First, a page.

Prepare to be drawn in at the very outset of this charming novel by debut author Eleanor Ray. In recent years, a few memorable and compelling characters have appeared in fiction. Unreliable narrators, they have lost touch with themselves and others. They live lonely lives, are misunderstood and don’t quite fit in.
Characters such as Rachel Joyce’s Harold Fry and Gail Honeyman’s Eleanor Oliphant endeared themselves to readers and turned their creators into bestselling authors. A similar, if more haughty, personality was Charles Arrowby, in Iris Murdoch’s 1978 novel The Sea, The Sea.
Now a new character is set to be warmly received into their ranks: Amy Ashton, Ray’s protagonist in Everything is Beautiful.
Amy is an office manager for a firm of financial advisers, where she has worked for 17 years. People seem kind to her but she keeps to herself and her desk is devoid of any personal effects. She is always dressed in black or grey. We learn a lot about Amy from people around her. At home, her neighbours seem unreasonable and nosey but then we find that Amy is a hoarder. She keeps just enough space to reach her washing machine and her iron. Newspapers are stacked from floor to ceiling and her collection of beloved items means she hasn’t seen her floors in years.
If you’ve ever watched those TV programmes about hoarders, there is nearly always an underlying trauma behind their emotional attachment to belongings that the rest of the world views as clutter.
It soon becomes clear that Amy too has suffered in the past. Her collection began with a shoebox of memories, as recommended by a counsellor, but now it has grown to fill every room in her house and her front and back gardens.
It all began 11 years ago when her boyfriend Tim disappeared on the same day as her best friend Chantel. Although police and friends came to the conclusion that Tim and Chantel didn’t want to be found, Amy has always felt that Tim would not desert her. She has clung to the hope he would return.
She gradually stopped contacting Chantel’s mother and Tim’s friends. Having lost faith in people, she turned to things instead and, although she vaguely knows it is a problem, she can’t let go of anything.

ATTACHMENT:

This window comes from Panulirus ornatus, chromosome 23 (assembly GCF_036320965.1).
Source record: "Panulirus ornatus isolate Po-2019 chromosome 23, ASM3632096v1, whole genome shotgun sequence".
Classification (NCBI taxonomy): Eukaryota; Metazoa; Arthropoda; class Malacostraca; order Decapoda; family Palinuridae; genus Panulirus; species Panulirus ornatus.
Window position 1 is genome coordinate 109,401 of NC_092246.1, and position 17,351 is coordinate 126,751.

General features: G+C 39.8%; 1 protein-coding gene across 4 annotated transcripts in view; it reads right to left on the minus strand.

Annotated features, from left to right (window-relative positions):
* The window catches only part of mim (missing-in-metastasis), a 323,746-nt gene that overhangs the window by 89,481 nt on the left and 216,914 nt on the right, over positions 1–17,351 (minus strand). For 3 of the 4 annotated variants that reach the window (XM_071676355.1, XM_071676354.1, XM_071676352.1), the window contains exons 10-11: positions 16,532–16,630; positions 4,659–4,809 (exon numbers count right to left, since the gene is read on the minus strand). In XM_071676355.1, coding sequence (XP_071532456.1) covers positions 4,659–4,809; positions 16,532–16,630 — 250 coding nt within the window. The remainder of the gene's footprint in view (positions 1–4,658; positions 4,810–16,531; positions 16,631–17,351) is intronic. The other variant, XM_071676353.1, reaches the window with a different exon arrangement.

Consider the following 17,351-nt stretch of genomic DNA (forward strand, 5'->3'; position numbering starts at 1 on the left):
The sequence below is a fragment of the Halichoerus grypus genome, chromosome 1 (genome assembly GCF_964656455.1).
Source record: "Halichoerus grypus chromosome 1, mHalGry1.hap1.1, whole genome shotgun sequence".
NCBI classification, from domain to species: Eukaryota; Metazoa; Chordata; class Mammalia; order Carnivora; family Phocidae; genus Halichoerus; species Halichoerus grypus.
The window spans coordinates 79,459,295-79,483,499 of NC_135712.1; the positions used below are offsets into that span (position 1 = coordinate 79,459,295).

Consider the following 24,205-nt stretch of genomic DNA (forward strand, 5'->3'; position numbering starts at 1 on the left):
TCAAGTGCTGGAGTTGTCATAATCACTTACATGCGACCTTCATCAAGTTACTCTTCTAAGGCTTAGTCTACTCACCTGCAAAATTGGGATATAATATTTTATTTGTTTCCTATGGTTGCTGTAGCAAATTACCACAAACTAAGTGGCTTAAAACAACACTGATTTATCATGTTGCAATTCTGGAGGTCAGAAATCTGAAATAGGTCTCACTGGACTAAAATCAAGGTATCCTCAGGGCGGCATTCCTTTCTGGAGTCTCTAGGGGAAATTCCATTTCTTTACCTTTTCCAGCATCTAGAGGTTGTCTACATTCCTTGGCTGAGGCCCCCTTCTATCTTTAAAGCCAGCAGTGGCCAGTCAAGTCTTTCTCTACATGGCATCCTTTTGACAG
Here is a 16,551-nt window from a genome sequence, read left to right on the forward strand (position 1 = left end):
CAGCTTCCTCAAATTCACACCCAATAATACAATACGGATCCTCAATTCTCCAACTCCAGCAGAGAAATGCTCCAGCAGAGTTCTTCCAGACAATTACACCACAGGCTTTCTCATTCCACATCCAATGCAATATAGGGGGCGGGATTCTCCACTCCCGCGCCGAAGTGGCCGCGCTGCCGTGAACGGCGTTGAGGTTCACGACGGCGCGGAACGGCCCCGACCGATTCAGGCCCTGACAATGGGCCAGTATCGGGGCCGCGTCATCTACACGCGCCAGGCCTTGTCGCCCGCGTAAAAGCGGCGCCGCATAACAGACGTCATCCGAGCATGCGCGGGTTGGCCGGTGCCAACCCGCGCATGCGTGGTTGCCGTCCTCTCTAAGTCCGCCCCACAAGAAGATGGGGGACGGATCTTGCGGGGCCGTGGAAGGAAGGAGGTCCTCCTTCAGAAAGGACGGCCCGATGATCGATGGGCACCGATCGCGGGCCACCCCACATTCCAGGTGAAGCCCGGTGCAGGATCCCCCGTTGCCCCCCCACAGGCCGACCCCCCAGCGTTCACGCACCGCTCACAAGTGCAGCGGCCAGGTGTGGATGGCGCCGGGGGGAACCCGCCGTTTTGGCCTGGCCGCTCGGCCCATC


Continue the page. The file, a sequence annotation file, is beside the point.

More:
When new neighbours move in next door they become key to helping Amy. One of their children gets into her overgrown garden and is almost killed when one of her towers of flowerpots topples. As she trawls through the remains of her broken pots, Amy finds a distinctive engagement ring that only Tim could have bought for her and a letter written by Chantel which has been partially destroyed by being outdoors in a flowerpot — a pot that used to be in her front hallway 11 years ago. To Amy, the ring confirms that Tim would not have left her and she is determined to find out more. As she befriends the family next door, the expectations are that she will find happiness and learn to get rid of the clutter, but the story takes a much more sinister turn.
Several surprises and startling twists later, with those piles of newspapers contributing to a showdown worthy of a Jeffery Deaver thriller, the mystery unravels.
The novel is beautifully written and full of compassion, kindness and hope. From the beginning, it rings with humour to lighten the themes of sadness and trauma that pervade Amy’s life. Readers will empathise with her character all the way to the end.
Everything is Beautiful is a good example of “uplit”, a relatively new term to describe warm, uplifting literature. It looks sure to join others of this genre and put Eleanor Ray on the bestsellers list.
Fiction: Everything is Beautiful by Eleanor Ray
Piatkus, 320 pages, hardcover €14.99; e-book £3.99